The Cincinnati Dinner Train

The Cincinnati Dinner Train

By David Rohdenburg

Scenic Rail Columnist

The Ohio Railroader Website

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Scenic Southwest Ohio’s hidden rail treasure

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Even a dedicated rolling billboard/supply car

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Madisonville Overpass

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Rolling through Madisomville

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Interior of the lounge car

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Interior of the dining cars

 

The Cincinnati Dinner Train offers patrons a unique and special dining and rail adventure experience. Operated by the Cincinnati Railway Company (CNRY), the  train travels over a route that includes part of the 1st railroad built into the city of Cincinnati, all dinners include “a side of scenery”, as the CDT’s advertising states. Food is offered with 4 different entrée options, 2 different dessert options, as well as 2 separate bars offering pop and alcoholic drink options (coffee and water are complimentary), along with a three hour cruise over former Pennsylvania Railroad trackage, including passage through the only active rail tunnel in the Cincinnati area that is north of the Ohio River.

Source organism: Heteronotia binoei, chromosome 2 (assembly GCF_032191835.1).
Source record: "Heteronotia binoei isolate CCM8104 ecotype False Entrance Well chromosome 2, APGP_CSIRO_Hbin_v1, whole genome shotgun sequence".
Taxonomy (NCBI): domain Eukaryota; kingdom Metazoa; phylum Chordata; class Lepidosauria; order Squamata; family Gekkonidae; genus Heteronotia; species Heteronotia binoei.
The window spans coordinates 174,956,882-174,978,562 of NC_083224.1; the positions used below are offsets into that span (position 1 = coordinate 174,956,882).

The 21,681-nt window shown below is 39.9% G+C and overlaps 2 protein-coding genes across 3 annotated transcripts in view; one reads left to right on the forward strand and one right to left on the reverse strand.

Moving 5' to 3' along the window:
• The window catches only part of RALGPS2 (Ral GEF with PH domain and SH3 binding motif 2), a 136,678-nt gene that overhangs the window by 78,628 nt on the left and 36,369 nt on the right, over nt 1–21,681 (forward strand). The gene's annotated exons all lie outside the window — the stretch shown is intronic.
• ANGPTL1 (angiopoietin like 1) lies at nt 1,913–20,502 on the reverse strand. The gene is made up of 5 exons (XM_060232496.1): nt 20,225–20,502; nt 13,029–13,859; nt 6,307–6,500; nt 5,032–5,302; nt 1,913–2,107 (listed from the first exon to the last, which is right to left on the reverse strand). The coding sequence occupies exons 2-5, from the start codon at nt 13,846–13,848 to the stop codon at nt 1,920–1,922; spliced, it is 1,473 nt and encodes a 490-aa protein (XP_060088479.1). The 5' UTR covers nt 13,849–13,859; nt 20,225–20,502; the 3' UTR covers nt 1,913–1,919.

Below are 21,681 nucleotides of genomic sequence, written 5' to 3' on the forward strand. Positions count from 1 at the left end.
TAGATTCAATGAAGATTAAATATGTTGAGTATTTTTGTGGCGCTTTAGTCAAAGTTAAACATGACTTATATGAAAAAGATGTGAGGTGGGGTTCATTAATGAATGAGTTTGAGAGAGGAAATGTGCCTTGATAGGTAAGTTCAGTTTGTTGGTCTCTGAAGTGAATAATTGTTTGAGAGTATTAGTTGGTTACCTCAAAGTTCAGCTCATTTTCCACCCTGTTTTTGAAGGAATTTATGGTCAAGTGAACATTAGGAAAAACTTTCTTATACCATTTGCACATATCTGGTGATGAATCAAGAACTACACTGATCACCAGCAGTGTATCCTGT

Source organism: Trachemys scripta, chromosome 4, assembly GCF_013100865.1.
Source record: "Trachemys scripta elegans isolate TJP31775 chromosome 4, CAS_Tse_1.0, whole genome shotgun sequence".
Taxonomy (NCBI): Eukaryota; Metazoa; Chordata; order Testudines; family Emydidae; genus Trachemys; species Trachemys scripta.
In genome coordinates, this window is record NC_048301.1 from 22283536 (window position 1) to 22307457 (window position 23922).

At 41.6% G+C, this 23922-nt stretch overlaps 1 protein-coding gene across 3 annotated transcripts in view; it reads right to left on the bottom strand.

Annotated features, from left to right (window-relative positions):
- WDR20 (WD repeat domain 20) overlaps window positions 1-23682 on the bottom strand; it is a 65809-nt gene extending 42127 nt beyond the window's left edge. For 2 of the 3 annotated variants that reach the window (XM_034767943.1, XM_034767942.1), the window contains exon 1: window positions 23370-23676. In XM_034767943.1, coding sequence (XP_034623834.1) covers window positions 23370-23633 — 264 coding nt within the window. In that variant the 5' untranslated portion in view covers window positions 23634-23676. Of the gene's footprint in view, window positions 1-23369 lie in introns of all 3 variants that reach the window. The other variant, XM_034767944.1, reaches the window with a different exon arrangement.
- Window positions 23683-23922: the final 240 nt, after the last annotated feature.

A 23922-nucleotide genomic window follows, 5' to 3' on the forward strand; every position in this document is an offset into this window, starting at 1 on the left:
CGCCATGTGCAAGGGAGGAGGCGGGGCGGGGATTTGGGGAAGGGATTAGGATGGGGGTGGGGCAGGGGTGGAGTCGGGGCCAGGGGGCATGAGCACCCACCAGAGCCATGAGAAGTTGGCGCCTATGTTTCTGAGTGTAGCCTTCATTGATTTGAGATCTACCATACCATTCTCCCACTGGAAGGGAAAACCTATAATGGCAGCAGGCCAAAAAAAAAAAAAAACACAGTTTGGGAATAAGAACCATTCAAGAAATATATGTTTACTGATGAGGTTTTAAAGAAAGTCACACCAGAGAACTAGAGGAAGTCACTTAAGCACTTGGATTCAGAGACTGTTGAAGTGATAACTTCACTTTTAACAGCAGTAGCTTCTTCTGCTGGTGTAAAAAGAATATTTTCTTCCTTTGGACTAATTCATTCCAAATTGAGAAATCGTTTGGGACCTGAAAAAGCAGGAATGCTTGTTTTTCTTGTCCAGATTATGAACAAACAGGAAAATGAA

The Cincinnati Dinner Train is the brainchild of current Cincinnati Railway President, and primary CNRY owner, Brian Collins, along with Bill Thomas, former owner/operator of the BBQ Revue Restaurant in the Cincinnati suburb of Oakley.

Bill retired from the restaurant business last year and closed the BBQ Revue, but until a few weeks ago the train still boarded there, until the July 11th, 2015 trip, which was the 1st to depart from the new boarding location adjacent to the Cincinnati Gardens arena, located at 2172 Seymour Ave, Cincinnati, OH 45237.

 

When the idea for the CDT first came up, Bill Thomas had a former New York Central dining car, NYC 447, on the BBQ Revue property on a small piece of track, and was using it as an ice cream parlor.

The restaurant was located adjacent to the Indiana & Ohio Railway’s Oasis Subdivision in Oakley, which the CNRY had trackage rights to operate on. One day, while Mr. Collins and Mr. Thomas were talking, the idea was pitched by Brian Collins for the dinner train, with the idea of getting the NYC 447 back on active rail as part of the train.

Bill Thomas liked the idea, and threw his support behind the food side of the operation. The idea was pitched to the other owners of the CNRY in 2007, but they seemed to think that the operation wouldn’t make any money. Stilling thinking they were onto something, Collins and Thomas pushed forward with the idea, funding the operation on their own as a separate operation under the CNRY banner. The NYC 447 was removed from the restaurant lot and put back on the rails. Former Amtrak baggage car 1379 was purchased in 2008, and rebuilt into a bar and entertainment car known as the Queen City Tavern. The QCT was originally built for the U.S. Army as a Kitchen Car in 1953, and served on Troop Trains through the 1960’s. After being stored for years, Amtrak took title to the car in 1971, converting it into a baggage car. It has been repainted externally to its U.S. Army Kitchen Car lettering and colors.